Remote and flexible work arrangements are becoming increasingly common. While they work well for some companies, other organizations have found the disadvantages outweigh the potential benefits.
Are employees more productive working on site or remotely? Big companies like Yahoo!, IBM, and Hewlett-Packard have returned to requiring staff to be physically at work and say productivity has increased since they pulled workers back into the office, according to Lauren Farrer writing about why some remote work policies fail. On the other hand, a 2016 survey by TINYpulse, an employee engagement firm, found that most remote workers themselves say they believe they are more productive out of the office.
Does your company align with the giants listed above who have retreated from allowing people to work remotely? Or are you more like Apple, Microsoft, and Hilton that do allow it? Which way is best? Let’s examine some pros and cons beyond productivity.
The pros and cons of flexible and remote work arrangements
Pro: Allowing remote work can save overhead costs.
Employers can save $11,000 per year for each employee who works remotely, says Jessica Howington writing for Flex Jobs. The savings come from overhead that is no longer necessary because the employee is not coming into the office.
Con: Remote work might entail additional costs.
Employees who flex between working remotely and on site need office space in two locations, so the savings disappear. Plus, the employer might be picking up the tab for all or part of the home office expenses of telecommuters, including additional digital security measures to protect company data.
Pro: Allowing remote or flexible work can lower absenteeism.
Employees can work from home if their child is sick and can’t go to school. Work is not disrupted when a blizzard hits unless, of course, the power goes out, or a true disaster affects safety and property.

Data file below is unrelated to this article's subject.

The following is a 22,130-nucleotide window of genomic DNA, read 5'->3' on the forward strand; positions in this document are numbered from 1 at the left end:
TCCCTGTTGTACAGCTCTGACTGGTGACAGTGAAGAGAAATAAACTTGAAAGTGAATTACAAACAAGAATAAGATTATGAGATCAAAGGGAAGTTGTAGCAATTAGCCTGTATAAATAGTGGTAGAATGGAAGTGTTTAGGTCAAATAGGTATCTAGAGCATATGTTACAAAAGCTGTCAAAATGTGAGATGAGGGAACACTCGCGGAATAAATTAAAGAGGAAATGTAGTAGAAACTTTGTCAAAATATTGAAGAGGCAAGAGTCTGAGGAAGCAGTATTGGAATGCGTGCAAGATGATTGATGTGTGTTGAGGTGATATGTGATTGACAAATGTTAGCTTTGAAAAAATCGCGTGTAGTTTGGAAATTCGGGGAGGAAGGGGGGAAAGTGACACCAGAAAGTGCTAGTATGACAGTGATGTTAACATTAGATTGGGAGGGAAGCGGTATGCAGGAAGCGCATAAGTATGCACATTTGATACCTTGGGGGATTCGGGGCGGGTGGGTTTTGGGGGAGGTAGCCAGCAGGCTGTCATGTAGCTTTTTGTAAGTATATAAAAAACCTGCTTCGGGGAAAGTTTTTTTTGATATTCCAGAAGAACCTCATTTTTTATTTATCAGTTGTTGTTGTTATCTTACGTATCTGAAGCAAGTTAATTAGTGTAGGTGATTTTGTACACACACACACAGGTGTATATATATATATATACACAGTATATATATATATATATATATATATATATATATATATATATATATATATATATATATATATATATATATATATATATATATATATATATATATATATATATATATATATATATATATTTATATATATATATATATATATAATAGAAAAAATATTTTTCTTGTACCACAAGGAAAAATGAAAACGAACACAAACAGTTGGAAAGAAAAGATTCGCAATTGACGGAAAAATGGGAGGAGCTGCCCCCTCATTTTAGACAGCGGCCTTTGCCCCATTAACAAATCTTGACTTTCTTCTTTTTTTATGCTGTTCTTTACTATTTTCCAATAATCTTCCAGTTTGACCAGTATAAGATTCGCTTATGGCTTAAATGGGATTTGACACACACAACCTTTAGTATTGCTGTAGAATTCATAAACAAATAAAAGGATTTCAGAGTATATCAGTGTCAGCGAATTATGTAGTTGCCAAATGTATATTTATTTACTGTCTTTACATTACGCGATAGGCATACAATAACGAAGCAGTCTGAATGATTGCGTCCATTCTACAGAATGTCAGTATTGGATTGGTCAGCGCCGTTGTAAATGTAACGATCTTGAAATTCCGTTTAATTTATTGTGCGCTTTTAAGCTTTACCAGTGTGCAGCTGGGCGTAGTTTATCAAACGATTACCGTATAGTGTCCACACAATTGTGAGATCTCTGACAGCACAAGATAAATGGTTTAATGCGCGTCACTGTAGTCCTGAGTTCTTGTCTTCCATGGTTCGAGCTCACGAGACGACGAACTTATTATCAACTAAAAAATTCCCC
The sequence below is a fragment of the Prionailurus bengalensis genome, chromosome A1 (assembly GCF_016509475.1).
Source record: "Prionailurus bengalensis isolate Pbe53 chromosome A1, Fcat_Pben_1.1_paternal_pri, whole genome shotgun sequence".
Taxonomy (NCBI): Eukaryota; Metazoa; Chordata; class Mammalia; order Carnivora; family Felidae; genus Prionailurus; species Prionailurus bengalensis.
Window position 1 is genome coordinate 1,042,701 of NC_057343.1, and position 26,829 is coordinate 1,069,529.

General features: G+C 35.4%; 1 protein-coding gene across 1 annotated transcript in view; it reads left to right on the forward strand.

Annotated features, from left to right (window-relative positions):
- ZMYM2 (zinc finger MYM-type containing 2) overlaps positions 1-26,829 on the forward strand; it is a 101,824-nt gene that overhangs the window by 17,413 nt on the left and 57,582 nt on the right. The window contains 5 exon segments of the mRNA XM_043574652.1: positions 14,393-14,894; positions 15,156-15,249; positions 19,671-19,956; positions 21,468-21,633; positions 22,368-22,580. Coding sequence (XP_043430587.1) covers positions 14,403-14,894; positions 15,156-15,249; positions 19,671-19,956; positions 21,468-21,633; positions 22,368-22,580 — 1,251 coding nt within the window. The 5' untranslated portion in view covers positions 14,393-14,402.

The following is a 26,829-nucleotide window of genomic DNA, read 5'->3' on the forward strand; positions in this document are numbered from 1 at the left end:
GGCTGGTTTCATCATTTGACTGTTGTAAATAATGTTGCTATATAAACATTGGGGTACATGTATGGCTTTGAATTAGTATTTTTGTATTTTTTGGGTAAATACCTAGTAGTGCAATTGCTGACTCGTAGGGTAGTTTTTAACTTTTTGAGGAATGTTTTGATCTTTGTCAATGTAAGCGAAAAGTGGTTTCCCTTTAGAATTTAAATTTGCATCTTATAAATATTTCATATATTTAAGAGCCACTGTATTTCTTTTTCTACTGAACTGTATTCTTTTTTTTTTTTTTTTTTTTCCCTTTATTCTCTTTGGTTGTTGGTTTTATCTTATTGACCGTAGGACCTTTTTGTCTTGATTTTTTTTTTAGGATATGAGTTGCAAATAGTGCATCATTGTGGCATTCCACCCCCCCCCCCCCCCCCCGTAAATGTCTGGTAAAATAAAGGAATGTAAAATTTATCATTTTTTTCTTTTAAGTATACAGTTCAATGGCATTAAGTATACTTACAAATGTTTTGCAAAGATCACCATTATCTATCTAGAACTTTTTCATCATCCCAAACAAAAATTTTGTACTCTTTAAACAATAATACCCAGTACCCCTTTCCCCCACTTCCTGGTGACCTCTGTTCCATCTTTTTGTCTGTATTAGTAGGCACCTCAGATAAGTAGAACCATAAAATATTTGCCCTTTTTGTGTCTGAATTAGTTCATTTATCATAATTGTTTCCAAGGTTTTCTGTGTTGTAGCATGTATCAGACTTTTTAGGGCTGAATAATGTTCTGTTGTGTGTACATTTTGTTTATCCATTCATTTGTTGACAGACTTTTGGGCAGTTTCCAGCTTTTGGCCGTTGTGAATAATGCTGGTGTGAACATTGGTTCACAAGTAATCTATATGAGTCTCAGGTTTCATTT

Con: Flexible work policies have the potential to be abused.
In her decision to bar remote work at Yahoo!, CEO Marissa Mayer specifically cited remote team members’ absenteeism hampering the completion of projects, according to Julie Bort’s article for Business Insider. Writes Bort about Mayer, “She felt like people who were supposed to come into the office were often abusing the right to work from home, using excuses like bad traffic, bad weather, or ‘waiting for the cable guy.’”
Pro: Allowing remote and flexible work expands your hiring net.
Remote options provide “opportunities to people with disabilities, military spouses, caretakers, and those who live in remote rural areas,” writes Mark Menke for the LinkedIn Talent Blog.
Con: Communication suffers without physical presence.
Even with all the digital communications platforms now available, nothing beats a face-to-face conversation. When that doesn’t happen, there is greater potential for miscommunication. Remote workers often feel isolated, despite efforts at virtual team building. They miss out on spontaneous discussions at the coffee machine and the many small decisions that get made every day in any office.
Those water cooler chats that proponents of telecommuting call distracting actually serve a purpose. “People are more collaborative, more inventive when they come together,” says Yahoo!’s Mayer. Employees’ enthusiasm, connection, and sense of being valued are essential to team synergy. If people aren’t physically present, all those things are likely to suffer.
Is a flexible work policy right for your company?
We trust that you will make a wise decision about whether allowing remote work is or is not beneficial to your organization. Whatever your policy, our goal is to help businesses like yours experience the benefit of the best team you can assemble. Contact us today to start the process of finding the top talent you need.